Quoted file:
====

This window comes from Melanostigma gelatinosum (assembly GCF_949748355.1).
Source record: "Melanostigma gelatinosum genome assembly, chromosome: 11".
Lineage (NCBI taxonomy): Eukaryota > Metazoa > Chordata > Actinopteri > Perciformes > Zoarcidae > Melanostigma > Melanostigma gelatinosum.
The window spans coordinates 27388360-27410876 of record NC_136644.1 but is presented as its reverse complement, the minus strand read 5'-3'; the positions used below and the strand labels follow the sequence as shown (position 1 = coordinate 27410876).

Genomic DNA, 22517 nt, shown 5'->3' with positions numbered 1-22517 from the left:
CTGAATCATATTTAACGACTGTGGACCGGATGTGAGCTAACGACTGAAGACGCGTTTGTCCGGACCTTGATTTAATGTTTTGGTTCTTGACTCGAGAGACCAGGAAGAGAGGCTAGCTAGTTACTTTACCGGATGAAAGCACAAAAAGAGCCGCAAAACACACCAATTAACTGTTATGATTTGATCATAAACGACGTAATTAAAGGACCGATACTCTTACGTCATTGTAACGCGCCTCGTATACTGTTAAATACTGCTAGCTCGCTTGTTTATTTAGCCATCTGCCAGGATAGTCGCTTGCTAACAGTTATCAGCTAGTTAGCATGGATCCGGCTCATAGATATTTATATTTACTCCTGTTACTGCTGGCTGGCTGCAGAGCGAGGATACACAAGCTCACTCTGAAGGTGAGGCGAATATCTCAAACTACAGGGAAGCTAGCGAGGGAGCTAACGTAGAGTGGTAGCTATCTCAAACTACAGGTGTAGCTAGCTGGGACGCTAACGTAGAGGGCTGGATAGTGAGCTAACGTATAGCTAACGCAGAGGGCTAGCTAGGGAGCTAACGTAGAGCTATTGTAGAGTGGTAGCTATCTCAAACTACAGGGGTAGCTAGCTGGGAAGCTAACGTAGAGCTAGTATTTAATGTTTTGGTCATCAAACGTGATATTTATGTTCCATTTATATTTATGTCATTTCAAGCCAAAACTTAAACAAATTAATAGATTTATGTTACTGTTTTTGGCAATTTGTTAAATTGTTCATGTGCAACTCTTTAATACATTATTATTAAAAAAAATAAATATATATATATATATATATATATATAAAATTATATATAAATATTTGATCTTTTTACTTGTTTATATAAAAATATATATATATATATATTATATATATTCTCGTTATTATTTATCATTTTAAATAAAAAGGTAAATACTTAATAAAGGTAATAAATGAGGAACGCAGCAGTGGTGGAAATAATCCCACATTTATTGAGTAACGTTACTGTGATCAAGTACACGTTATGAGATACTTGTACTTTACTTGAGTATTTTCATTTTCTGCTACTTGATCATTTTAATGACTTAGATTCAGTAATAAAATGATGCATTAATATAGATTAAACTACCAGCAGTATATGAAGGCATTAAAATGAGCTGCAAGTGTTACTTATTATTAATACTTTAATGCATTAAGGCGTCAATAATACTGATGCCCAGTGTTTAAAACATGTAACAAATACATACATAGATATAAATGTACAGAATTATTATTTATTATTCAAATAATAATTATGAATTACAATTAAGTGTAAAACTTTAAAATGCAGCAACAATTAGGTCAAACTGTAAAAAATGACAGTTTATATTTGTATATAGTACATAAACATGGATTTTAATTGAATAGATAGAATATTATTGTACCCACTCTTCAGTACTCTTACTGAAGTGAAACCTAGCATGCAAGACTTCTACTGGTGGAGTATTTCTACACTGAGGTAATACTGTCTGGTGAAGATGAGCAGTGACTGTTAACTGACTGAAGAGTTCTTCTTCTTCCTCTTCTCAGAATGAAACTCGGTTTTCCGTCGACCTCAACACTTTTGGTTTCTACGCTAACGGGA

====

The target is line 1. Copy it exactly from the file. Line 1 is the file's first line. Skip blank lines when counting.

This window comes from Melanostigma gelatinosum (assembly GCF_949748355.1).